QBE settles with Craig Anderson over Herbert Insurance liability

The Employment Court has signed off on a confidential settlement "which disposes of all the issues in these proceedings" and sealed the file.

QBE Insurance (International), a unit of Australia's biggest insurer, has settled its battle with former executive Craig Anderson over a $1.5 million liability the firm feared would arise from underwriting business to the failed Herbert Insurance Group.

The Employment Court has signed off on a confidential settlement "which disposes of all the issues in these proceedings" and sealed the file, according to a February 21 judgment by Judge Barry Travis. The dispute was sent to the Employment Court at the request of both QBE and Mr Anderson in December 2011.

QBE had claimed Mr Anderson, its former general manager of corporate and specialist risks, breached his employment agreement by committing the insurer to an extended warranty and consumer protection insurance facility offered by Motorplus NZ without authority to do so, according to the Employment Relations Authority determination removing the hearing to the court.

The dispute stemmed from the failure of Herbert Insurance, whose boss Grant Herbert faces 28 fraud charges from the Serious Fraud Office and is scheduled for a callover appearance in the Auckland District Court tomorrow.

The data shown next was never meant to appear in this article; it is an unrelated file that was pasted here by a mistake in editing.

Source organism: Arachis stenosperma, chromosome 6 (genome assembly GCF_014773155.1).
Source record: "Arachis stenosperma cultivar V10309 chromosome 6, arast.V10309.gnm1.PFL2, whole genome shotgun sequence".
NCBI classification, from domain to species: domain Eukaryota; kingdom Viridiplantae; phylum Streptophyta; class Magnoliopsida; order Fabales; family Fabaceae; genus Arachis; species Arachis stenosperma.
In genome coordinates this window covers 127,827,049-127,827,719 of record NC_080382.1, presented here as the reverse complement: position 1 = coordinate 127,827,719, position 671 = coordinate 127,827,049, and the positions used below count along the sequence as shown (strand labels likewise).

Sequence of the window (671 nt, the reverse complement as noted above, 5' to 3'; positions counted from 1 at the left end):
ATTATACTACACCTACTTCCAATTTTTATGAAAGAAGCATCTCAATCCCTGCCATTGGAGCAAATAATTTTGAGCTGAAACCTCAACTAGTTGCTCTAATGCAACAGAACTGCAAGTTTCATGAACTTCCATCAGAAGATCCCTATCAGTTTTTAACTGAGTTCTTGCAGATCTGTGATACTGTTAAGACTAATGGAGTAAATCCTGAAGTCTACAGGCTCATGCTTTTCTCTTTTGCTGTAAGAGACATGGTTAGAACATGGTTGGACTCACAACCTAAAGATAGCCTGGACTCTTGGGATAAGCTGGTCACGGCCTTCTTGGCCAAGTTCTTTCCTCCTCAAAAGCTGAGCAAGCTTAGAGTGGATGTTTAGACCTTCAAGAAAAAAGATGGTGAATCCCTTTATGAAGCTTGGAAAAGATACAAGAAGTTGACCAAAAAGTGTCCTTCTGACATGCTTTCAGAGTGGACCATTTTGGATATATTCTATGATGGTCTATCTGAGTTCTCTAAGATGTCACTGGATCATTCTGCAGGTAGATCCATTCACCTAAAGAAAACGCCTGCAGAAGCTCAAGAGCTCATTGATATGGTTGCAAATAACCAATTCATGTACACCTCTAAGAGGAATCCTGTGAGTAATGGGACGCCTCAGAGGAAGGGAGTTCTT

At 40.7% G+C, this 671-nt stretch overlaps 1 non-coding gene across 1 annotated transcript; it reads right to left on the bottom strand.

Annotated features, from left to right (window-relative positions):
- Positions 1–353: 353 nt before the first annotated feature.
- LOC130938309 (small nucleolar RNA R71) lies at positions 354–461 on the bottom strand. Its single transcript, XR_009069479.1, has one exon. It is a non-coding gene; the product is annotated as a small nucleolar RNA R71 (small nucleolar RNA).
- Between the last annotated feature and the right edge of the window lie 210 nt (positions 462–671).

Herbert Insurance was put in receivership and liquidation in 2011, leaving a $3.1 million shortfall owed to insurers.

Last month, former Bunnings senior manager Christopher Green pleaded guilty to accepting secret commissions for sending business Herbert Insurance's way.

The settlement comes after the SFO granted counsel for both parties access to inspect certain documents it held as part of discovery sought by QBE.

QBE had previously claimed Mr Anderson did not take all reasonable steps expected to ensure the insurer received premium payments from broker Herbert Insurance over the policy and tried to cover up the agreement by deleting emails and not handing over the file for the transaction.

Mr Anderson rejected the accusation, saying his agreement with Grant Herbert was to "offer only mechanical breakdown insurance on a 'prior submit and sign off' basis".

He had lodged a counterclaim over the insurer's alleged failure to transfer ownership of shares held on his behalf in an employee share plan.

Dual International, the biggest underwriting unit of Britain's Hyperion Insurance, poached three of QBE's corporate and specialist risk division executives, including Mr Anderson, to set up the local branch in 2011.

(BusinessDesk)